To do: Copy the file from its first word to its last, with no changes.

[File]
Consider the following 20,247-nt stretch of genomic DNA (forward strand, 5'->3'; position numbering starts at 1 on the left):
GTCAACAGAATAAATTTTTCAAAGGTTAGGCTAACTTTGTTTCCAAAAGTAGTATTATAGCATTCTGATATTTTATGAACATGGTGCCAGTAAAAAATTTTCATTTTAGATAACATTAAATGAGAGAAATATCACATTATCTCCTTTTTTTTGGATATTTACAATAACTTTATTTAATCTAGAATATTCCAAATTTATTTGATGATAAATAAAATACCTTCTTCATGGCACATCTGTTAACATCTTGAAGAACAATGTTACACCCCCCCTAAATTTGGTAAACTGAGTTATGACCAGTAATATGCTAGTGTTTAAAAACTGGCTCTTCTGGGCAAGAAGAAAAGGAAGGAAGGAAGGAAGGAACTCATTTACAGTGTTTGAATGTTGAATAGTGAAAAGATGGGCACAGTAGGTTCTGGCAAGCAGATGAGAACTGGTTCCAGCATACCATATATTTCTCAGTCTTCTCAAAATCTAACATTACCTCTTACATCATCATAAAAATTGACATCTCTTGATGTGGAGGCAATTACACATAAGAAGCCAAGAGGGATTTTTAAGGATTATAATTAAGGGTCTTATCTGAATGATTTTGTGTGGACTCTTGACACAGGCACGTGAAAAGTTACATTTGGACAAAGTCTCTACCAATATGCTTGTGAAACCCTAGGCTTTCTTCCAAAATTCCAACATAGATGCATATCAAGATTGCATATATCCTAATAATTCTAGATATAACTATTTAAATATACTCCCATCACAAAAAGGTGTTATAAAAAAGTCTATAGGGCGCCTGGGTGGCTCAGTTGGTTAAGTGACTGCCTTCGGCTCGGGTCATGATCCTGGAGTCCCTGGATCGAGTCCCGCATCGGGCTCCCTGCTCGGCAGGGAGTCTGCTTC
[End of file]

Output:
Consider the following 20,247-nt stretch of genomic DNA (forward strand, 5'->3'; position numbering starts at 1 on the left):
GTCAACAGAATAAATTTTTCAAAGGTTAGGCTAACTTTGTTTCCAAAAGTAGTATTATAGCATTCTGATATTTTATGAACATGGTGCCAGTAAAAAATTTTCATTTTAGATAACATTAAATGAGAGAAATATCACATTATCTCCTTTTTTTTGGATATTTACAATAACTTTATTTAATCTAGAATATTCCAAATTTATTTGATGATAAATAAAATACCTTCTTCATGGCACATCTGTTAACATCTTGAAGAACAATGTTACACCCCCCCTAAATTTGGTAAACTGAGTTATGACCAGTAATATGCTAGTGTTTAAAAACTGGCTCTTCTGGGCAAGAAGAAAAGGAAGGAAGGAAGGAAGGAACTCATTTACAGTGTTTGAATGTTGAATAGTGAAAAGATGGGCACAGTAGGTTCTGGCAAGCAGATGAGAACTGGTTCCAGCATACCATATATTTCTCAGTCTTCTCAAAATCTAACATTACCTCTTACATCATCATAAAAATTGACATCTCTTGATGTGGAGGCAATTACACATAAGAAGCCAAGAGGGATTTTTAAGGATTATAATTAAGGGTCTTATCTGAATGATTTTGTGTGGACTCTTGACACAGGCACGTGAAAAGTTACATTTGGACAAAGTCTCTACCAATATGCTTGTGAAACCCTAGGCTTTCTTCCAAAATTCCAACATAGATGCATATCAAGATTGCATATATCCTAATAATTCTAGATATAACTATTTAAATATACTCCCATCACAAAAAGGTGTTATAAAAAAGTCTATAGGGCGCCTGGGTGGCTCAGTTGGTTAAGTGACTGCCTTCGGCTCGGGTCATGATCCTGGAGTCCCTGGATCGAGTCCCGCATCGGGCTCCCTGCTCGGCAGGGAGTCTGCTTC